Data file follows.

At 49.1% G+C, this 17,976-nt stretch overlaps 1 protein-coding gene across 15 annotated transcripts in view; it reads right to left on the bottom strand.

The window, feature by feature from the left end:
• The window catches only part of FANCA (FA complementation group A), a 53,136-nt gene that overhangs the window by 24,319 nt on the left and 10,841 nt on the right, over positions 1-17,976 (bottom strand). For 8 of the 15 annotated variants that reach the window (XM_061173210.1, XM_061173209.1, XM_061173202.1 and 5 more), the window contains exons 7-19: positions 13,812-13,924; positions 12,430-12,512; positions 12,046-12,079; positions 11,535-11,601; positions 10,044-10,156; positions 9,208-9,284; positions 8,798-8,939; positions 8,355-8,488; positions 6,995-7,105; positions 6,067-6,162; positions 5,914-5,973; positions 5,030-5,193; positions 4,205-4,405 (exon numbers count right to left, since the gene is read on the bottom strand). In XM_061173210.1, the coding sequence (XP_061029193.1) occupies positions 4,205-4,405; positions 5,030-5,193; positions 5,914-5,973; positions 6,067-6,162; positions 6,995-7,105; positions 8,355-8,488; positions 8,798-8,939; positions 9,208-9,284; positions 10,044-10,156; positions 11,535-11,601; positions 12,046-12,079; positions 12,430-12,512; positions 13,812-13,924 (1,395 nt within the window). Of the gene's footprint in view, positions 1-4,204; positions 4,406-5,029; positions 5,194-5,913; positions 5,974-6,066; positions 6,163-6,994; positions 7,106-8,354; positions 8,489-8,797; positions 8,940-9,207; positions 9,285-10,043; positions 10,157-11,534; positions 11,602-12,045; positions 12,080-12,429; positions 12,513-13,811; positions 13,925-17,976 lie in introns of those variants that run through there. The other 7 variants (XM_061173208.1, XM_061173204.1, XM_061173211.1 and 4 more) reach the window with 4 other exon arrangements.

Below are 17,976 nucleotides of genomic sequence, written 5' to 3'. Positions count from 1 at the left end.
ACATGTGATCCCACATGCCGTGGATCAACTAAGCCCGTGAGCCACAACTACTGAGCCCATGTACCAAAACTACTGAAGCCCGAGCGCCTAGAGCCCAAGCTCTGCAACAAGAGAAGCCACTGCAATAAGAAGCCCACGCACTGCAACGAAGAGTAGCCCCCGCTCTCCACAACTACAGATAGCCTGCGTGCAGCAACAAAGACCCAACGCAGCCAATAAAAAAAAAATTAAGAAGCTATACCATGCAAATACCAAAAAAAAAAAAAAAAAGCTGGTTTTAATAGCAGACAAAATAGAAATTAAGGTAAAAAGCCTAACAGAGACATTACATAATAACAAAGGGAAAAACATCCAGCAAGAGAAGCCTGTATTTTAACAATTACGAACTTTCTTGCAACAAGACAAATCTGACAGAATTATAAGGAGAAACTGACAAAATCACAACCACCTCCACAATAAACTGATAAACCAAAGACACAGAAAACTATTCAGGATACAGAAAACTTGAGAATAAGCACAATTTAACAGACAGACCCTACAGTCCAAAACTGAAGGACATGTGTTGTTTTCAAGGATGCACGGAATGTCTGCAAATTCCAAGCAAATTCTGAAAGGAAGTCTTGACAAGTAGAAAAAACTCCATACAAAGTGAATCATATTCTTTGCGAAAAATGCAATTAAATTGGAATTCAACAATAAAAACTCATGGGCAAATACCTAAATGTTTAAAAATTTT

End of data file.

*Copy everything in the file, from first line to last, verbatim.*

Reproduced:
At 49.1% G+C, this 17,976-nt stretch overlaps 1 protein-coding gene across 15 annotated transcripts in view; it reads right to left on the bottom strand.

The window, feature by feature from the left end:
• The window catches only part of FANCA (FA complementation group A), a 53,136-nt gene that overhangs the window by 24,319 nt on the left and 10,841 nt on the right, over positions 1-17,976 (bottom strand). For 8 of the 15 annotated variants that reach the window (XM_061173210.1, XM_061173209.1, XM_061173202.1 and 5 more), the window contains exons 7-19: positions 13,812-13,924; positions 12,430-12,512; positions 12,046-12,079; positions 11,535-11,601; positions 10,044-10,156; positions 9,208-9,284; positions 8,798-8,939; positions 8,355-8,488; positions 6,995-7,105; positions 6,067-6,162; positions 5,914-5,973; positions 5,030-5,193; positions 4,205-4,405 (exon numbers count right to left, since the gene is read on the bottom strand). In XM_061173210.1, the coding sequence (XP_061029193.1) occupies positions 4,205-4,405; positions 5,030-5,193; positions 5,914-5,973; positions 6,067-6,162; positions 6,995-7,105; positions 8,355-8,488; positions 8,798-8,939; positions 9,208-9,284; positions 10,044-10,156; positions 11,535-11,601; positions 12,046-12,079; positions 12,430-12,512; positions 13,812-13,924 (1,395 nt within the window). Of the gene's footprint in view, positions 1-4,204; positions 4,406-5,029; positions 5,194-5,913; positions 5,974-6,066; positions 6,163-6,994; positions 7,106-8,354; positions 8,489-8,797; positions 8,940-9,207; positions 9,285-10,043; positions 10,157-11,534; positions 11,602-12,045; positions 12,080-12,429; positions 12,513-13,811; positions 13,925-17,976 lie in introns of those variants that run through there. The other 7 variants (XM_061173208.1, XM_061173204.1, XM_061173211.1 and 4 more) reach the window with 4 other exon arrangements.

Below are 17,976 nucleotides of genomic sequence, written 5' to 3'. Positions count from 1 at the left end.
ACATGTGATCCCACATGCCGTGGATCAACTAAGCCCGTGAGCCACAACTACTGAGCCCATGTACCAAAACTACTGAAGCCCGAGCGCCTAGAGCCCAAGCTCTGCAACAAGAGAAGCCACTGCAATAAGAAGCCCACGCACTGCAACGAAGAGTAGCCCCCGCTCTCCACAACTACAGATAGCCTGCGTGCAGCAACAAAGACCCAACGCAGCCAATAAAAAAAAAATTAAGAAGCTATACCATGCAAATACCAAAAAAAAAAAAAAAAAGCTGGTTTTAATAGCAGACAAAATAGAAATTAAGGTAAAAAGCCTAACAGAGACATTACATAATAACAAAGGGAAAAACATCCAGCAAGAGAAGCCTGTATTTTAACAATTACGAACTTTCTTGCAACAAGACAAATCTGACAGAATTATAAGGAGAAACTGACAAAATCACAACCACCTCCACAATAAACTGATAAACCAAAGACACAGAAAACTATTCAGGATACAGAAAACTTGAGAATAAGCACAATTTAACAGACAGACCCTACAGTCCAAAACTGAAGGACATGTGTTGTTTTCAAGGATGCACGGAATGTCTGCAAATTCCAAGCAAATTCTGAAAGGAAGTCTTGACAAGTAGAAAAAACTCCATACAAAGTGAATCATATTCTTTGCGAAAAATGCAATTAAATTGGAATTCAACAATAAAAACTCATGGGCAAATACCTAAATGTTTAAAAATTTT